Nvidia mining GPUs bring in three times more revenue than expected

A Promotional Image Of An Nvidia Cryptomining GPU
(Image credit: Nvidia)

Nvidia's new mining GPUs appears to have brought in three times the revenue in the first fiscal quarter of 2022 than the company had originally anticipated, indicating stronger demand for the card as graphics card stock struggles to meet soaring demand.

In a statement to investors this week, Nvidia announced that its fiscal Q1 2022 revenue was exceeding expectations, raising the company's anticipated revenue from its new crypto mining processors (CMPs) to $150 million (about £109.1 million / AU$196.3 million), up from $50 million (about £36.4 million / AU$65.3 million).

"Overall demand remains very strong and continues to exceed supply while our channel inventories remain quite lean," said Colette Kress, executive vice president and chief financial officer of NVIDIA. "We expect demand to continue to exceed supply for much of this year. We believe we will have sufficient supply to support sequential growth beyond Q1.”

The stronger than expected sales of the new Nvidia CMP cards may come as a surprise to many, especially considering that they don't seem to be available for purchase online and appear to be limited to special orders from industrial mining operations. 

Does this mean you can finally buy an RTX 3080?

While the stronger than expected sales of the new Nvidia CMPs might sound like good news – it is for Nvidia, at least – this doesn't mean that gamers are more likely to score a graphics card any time soon.

The hash rates for the new CMPs are rather low at the moment and appear to be built using existing inventories of Pascal-era GPUs like those found in the GTX 1660 Super, which are still used by many to mine cryptocurrencies.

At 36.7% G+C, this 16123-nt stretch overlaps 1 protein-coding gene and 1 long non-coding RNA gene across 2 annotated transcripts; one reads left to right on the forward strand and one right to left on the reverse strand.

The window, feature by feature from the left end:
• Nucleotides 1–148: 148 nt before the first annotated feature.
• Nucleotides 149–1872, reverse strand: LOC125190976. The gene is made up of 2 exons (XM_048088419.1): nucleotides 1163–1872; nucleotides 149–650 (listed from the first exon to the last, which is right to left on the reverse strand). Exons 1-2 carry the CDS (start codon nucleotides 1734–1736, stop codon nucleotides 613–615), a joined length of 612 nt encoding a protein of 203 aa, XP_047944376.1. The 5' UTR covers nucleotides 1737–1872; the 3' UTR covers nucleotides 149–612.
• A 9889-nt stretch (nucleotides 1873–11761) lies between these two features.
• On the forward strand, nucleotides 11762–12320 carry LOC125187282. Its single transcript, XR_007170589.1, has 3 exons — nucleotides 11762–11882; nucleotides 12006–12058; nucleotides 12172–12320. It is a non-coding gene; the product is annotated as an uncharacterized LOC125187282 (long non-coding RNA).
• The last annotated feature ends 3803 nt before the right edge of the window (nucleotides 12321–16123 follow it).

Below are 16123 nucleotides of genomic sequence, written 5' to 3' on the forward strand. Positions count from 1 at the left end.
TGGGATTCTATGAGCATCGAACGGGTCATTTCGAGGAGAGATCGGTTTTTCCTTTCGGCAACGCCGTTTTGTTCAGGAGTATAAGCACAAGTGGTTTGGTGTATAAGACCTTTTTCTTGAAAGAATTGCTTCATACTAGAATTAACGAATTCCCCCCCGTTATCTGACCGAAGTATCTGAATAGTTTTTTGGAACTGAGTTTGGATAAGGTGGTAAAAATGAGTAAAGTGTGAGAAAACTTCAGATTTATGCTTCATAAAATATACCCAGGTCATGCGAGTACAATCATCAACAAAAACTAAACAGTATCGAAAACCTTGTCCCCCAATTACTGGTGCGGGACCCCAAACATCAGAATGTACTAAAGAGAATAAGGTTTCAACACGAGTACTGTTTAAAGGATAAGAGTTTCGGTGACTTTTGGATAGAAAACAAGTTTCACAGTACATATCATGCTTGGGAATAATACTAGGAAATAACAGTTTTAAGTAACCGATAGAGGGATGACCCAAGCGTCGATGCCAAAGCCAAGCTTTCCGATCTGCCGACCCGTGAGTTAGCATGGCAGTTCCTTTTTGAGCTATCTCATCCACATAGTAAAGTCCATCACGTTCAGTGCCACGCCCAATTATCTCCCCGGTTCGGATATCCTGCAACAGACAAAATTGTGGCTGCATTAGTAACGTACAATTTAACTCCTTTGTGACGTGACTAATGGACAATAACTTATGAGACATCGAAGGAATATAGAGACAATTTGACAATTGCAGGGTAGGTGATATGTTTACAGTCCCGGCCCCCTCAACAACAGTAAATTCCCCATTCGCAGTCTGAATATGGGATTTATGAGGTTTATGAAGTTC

Nonetheless, the prices we have seen online for some aftermarket CMPs from Gigabyte and Palit are still too high for them to be very profitable, and Nvidia doesn't list an MSRP for any of the CMPs that they have announced so far. 

That means the strong sales of the CMPs might point more toward the absolute dearth of more powerful graphics card stock like the RTX 3080 and RTX 3090 than it does genuine interest from crypto miners for these new CMPs. 

Unfortunately, that would mean that the demand for these CMPs would be quickly shifted to more powerful cards as stock becomes more available. And since Nvidia expects demand for graphics cards to outstrip supply for much of 2021, these CMPs are unlikely to do much to make it easier for gamers to get their hands on the new RTX cards.

John Loeffler
Components Editor

John (He/Him) is the Components Editor here at TechRadar and he is also a programmer, gamer, activist, and Brooklyn College alum currently living in Brooklyn, NY. 

Named by the CTA as a CES 2020 Media Trailblazer for his science and technology reporting, John specializes in all areas of computer science, including industry news, hardware reviews, PC gaming, as well as general science writing and the social impact of the tech industry.

You can find him online on Threads @johnloeffler.

Currently playing: Baldur's Gate 3 (just like everyone else).